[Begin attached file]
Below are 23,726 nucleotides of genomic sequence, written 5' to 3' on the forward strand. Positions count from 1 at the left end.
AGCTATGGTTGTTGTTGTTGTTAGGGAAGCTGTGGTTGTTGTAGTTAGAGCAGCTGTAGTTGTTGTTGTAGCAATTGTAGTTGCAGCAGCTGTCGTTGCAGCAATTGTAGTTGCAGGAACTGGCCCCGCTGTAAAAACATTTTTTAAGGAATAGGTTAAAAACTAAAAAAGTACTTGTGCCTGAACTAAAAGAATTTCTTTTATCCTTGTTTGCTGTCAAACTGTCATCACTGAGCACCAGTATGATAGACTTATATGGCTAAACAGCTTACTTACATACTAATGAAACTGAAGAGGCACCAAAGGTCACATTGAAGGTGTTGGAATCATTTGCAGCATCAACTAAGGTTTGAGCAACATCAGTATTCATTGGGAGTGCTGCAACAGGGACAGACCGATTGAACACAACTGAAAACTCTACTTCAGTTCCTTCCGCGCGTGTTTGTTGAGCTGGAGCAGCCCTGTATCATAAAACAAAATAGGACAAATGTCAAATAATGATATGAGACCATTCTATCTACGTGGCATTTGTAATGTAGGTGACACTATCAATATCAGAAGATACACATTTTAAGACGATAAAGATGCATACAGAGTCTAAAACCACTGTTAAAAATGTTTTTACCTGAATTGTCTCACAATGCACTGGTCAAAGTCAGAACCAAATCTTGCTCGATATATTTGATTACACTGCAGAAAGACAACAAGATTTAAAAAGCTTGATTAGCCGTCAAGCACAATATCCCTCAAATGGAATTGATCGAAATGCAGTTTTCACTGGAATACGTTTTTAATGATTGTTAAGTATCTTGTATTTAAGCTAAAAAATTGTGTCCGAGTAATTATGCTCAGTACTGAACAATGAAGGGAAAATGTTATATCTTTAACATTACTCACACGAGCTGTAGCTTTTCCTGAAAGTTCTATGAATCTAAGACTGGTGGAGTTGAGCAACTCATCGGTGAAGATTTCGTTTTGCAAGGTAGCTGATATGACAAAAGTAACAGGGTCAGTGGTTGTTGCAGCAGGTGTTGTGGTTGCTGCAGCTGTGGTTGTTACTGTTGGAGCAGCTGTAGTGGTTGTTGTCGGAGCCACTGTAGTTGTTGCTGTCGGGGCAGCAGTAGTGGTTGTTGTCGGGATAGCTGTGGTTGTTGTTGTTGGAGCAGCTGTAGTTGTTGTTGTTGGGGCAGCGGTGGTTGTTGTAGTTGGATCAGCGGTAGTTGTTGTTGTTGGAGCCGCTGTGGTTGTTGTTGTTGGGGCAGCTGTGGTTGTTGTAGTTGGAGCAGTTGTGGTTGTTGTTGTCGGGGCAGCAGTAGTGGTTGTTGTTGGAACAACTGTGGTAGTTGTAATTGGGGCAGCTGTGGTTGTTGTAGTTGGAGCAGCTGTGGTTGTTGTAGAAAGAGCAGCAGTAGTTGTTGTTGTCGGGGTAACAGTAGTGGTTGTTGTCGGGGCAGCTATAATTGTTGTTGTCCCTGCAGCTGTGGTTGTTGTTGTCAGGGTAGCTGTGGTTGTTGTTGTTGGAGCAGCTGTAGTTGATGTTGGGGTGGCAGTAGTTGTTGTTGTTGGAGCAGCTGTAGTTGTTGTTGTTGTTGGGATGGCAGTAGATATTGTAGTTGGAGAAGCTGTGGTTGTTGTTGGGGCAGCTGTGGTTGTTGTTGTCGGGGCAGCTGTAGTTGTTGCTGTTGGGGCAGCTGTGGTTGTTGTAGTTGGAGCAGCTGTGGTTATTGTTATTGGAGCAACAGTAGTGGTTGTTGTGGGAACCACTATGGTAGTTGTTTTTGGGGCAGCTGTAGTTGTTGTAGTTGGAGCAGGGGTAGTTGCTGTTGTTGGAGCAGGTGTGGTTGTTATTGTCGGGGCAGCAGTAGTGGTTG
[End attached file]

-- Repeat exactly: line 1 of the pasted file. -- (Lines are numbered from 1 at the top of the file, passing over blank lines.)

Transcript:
Below are 23,726 nucleotides of genomic sequence, written 5' to 3' on the forward strand. Positions count from 1 at the left end.